How to Spot Deceptive Sales

deceptive sales

Deceptive sales occur when companies or agents try to sell products or services that aren’t legitimate. They are a serious threat to the reputation of the insurance industry and can end up costing consumers hundreds or thousands of dollars in unpaid claims.

The Federal Trade Commission (FTC) and state attorneys general have sued many companies and individuals for fraudulent practices. These include high-pressure sales pitches, quick-change tactics and false promises.

These practices can be difficult to spot, but there are some steps you can take to protect yourself against the deception.

First, always use a licensed agent to purchase a policy. Look for a company with a good reputation and an excellent record of handling complaints. Be sure to ask about the insurance agent’s credentials and check them online before signing up.

You can also get a copy of your new policy before you buy. This will allow you to make sure that it matches what you had planned on. If it doesn’t, contact the company to find out why it’s not what you expected or was a scam.

Second, remember that a representation conveys two or more meanings to reasonable consumers and one meaning is misleading. This can be the basis for deception if a consumer’s interpretation or reaction indicates that an act or practice is deceptive under the circumstances, even if the consumer’s interpretation is not shared by a majority of the consumers in the relevant class.

Third, if an advertised price is significantly in excess of the highest price at which substantial sales in the advertiser’s trade area are made, the offer may be a deceptive practice. This is true even if the list price was set to encourage purchases by customers who were unlikely to purchase the product at the full advertised price.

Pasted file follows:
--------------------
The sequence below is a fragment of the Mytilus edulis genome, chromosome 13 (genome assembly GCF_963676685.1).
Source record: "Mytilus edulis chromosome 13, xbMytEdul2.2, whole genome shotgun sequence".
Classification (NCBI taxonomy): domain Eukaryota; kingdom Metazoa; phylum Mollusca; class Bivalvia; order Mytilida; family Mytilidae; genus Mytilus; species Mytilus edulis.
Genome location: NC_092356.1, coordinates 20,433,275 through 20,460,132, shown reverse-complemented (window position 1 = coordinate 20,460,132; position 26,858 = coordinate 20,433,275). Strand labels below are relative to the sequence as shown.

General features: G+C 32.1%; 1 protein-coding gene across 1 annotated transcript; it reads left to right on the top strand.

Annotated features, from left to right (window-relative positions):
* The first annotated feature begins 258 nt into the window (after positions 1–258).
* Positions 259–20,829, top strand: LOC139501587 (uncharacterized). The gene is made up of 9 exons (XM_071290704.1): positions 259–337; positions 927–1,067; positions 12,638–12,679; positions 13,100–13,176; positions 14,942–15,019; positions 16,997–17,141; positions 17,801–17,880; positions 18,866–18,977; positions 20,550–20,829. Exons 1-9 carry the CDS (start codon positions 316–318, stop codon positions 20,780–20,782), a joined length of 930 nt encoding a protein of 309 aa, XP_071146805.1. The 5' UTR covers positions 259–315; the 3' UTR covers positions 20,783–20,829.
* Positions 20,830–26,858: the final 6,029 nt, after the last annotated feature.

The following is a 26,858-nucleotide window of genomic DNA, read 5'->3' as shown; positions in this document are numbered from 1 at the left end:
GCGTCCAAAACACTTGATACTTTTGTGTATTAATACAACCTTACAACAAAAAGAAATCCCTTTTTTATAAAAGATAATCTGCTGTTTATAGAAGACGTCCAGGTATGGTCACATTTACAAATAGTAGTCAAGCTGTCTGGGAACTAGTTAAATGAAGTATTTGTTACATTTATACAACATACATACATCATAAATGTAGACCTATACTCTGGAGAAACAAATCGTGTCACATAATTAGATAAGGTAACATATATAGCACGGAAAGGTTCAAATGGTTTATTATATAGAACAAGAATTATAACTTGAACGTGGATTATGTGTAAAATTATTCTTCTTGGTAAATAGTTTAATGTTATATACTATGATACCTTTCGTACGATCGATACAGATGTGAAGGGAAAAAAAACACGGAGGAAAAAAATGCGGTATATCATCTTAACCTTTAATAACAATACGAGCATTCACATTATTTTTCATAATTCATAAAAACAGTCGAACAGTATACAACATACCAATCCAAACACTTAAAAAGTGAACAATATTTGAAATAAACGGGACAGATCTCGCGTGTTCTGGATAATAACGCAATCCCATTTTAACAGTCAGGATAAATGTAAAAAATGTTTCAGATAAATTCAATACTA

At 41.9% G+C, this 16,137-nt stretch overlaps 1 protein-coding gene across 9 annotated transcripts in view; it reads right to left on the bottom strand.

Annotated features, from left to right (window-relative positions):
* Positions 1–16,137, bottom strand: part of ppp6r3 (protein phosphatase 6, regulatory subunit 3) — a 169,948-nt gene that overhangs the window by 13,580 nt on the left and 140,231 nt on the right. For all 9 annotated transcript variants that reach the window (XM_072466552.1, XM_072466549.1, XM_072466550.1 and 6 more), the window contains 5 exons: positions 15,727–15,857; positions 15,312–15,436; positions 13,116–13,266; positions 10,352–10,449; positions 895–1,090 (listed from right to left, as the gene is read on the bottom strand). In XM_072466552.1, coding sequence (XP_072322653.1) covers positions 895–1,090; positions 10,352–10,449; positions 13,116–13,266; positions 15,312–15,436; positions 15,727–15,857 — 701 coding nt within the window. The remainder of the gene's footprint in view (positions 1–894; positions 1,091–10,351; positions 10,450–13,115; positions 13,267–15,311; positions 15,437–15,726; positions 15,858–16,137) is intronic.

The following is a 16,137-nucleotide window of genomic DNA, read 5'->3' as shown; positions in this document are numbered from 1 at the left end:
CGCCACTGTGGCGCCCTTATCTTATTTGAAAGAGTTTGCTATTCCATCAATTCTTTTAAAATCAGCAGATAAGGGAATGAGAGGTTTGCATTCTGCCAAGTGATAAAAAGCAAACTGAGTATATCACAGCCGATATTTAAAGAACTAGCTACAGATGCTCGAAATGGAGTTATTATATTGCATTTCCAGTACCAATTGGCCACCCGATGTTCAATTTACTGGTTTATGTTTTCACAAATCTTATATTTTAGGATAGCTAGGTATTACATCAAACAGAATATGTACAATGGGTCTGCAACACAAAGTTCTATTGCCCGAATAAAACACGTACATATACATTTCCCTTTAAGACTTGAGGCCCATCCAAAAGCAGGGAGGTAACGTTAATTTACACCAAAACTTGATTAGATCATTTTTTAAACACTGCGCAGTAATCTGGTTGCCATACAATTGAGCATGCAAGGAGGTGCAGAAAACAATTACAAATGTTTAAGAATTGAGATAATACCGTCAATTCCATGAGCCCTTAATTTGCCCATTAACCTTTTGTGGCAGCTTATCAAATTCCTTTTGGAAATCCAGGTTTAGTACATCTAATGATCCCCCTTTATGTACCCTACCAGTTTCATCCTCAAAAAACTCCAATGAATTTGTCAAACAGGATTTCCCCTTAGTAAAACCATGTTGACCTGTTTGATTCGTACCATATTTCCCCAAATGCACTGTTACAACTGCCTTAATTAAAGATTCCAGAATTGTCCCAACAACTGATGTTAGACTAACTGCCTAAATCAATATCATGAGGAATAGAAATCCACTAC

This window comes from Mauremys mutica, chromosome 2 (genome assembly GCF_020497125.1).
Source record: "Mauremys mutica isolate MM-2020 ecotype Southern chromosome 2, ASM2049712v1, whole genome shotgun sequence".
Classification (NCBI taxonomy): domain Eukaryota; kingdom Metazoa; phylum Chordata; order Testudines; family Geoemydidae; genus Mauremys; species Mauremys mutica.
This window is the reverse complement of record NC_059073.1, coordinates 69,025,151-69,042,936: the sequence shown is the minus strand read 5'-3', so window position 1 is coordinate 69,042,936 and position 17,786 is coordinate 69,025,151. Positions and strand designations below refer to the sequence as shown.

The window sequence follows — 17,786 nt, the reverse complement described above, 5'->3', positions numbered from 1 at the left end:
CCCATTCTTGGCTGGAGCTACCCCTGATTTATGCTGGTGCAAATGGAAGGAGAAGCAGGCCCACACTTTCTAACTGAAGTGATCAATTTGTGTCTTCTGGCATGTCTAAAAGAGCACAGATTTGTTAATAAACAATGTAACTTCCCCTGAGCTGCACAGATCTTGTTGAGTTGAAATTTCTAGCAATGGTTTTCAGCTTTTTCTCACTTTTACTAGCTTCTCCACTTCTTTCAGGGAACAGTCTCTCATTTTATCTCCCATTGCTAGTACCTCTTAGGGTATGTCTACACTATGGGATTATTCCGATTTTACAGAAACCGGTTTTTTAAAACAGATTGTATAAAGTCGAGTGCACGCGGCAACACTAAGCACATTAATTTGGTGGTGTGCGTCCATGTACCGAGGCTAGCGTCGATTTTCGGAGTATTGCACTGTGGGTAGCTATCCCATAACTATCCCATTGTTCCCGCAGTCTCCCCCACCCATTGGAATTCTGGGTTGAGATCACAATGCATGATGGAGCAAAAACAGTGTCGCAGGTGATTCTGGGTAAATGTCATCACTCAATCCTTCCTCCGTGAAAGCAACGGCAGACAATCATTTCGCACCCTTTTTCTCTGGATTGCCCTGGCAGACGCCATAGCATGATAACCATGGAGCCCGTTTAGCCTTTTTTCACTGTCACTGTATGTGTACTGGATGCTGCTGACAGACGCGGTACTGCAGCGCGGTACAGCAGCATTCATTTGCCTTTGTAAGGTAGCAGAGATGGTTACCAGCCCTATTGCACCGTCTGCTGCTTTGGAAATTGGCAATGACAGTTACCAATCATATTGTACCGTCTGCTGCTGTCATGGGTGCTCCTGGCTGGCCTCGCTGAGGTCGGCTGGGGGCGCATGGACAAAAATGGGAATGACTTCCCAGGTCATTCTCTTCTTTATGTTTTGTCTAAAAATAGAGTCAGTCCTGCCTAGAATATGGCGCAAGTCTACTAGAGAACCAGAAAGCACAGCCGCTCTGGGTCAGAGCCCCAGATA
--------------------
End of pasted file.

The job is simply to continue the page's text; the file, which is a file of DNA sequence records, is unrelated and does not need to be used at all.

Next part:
Fourth, be careful when an advertised price is for a substantial period of time. This could lead to a case of fictitious pricing, which is deceptive under the FTC Act.

Fifth, be very careful when the offer includes material limitations or conditions that were not known to you at the time of the sale. This can be the basis for a deceptive practice, such as making a claim of a free upgrade without disclosing that the consumer’s current alarm system is not compatible with the wireless technology the offer is promoting.

Lastly, avoid high-pressure sales pitches from any agent or company. These tactics can be especially threatening if the sales rep is attempting to pressure you into making a decision quickly.

The FTC and state attorneys general have prosecuted many cases against deceptive sales practices in the life insurance industry. These practices include making false claims about the products’ financial worth and failing to disclose investment costs, fees and other hidden expenses. They have also been found to be deceptive under the FTC Act because they put consumers at risk for financial loss or injury.

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